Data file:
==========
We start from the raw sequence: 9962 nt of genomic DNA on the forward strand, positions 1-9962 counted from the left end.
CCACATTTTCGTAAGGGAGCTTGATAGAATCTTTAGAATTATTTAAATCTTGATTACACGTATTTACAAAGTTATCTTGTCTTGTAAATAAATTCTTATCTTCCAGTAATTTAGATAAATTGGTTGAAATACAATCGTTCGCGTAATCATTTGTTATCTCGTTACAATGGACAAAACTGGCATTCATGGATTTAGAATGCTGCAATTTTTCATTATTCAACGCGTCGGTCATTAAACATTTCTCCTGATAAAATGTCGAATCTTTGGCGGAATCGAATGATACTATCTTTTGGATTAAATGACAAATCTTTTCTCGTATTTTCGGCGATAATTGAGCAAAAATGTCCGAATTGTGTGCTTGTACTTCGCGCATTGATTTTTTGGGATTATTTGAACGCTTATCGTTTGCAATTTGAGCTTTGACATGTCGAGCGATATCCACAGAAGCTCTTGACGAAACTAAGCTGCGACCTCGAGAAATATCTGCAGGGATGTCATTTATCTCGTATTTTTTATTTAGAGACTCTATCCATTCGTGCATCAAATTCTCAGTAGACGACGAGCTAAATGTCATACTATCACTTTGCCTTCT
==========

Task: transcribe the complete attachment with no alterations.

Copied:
We start from the raw sequence: 9962 nt of genomic DNA on the forward strand, positions 1-9962 counted from the left end.
CCACATTTTCGTAAGGGAGCTTGATAGAATCTTTAGAATTATTTAAATCTTGATTACACGTATTTACAAAGTTATCTTGTCTTGTAAATAAATTCTTATCTTCCAGTAATTTAGATAAATTGGTTGAAATACAATCGTTCGCGTAATCATTTGTTATCTCGTTACAATGGACAAAACTGGCATTCATGGATTTAGAATGCTGCAATTTTTCATTATTCAACGCGTCGGTCATTAAACATTTCTCCTGATAAAATGTCGAATCTTTGGCGGAATCGAATGATACTATCTTTTGGATTAAATGACAAATCTTTTCTCGTATTTTCGGCGATAATTGAGCAAAAATGTCCGAATTGTGTGCTTGTACTTCGCGCATTGATTTTTTGGGATTATTTGAACGCTTATCGTTTGCAATTTGAGCTTTGACATGTCGAGCGATATCCACAGAAGCTCTTGACGAAACTAAGCTGCGACCTCGAGAAATATCTGCAGGGATGTCATTTATCTCGTATTTTTTATTTAGAGACTCTATCCATTCGTGCATCAAATTCTCAGTAGACGACGAGCTAAATGTCATACTATCACTTTGCCTTCT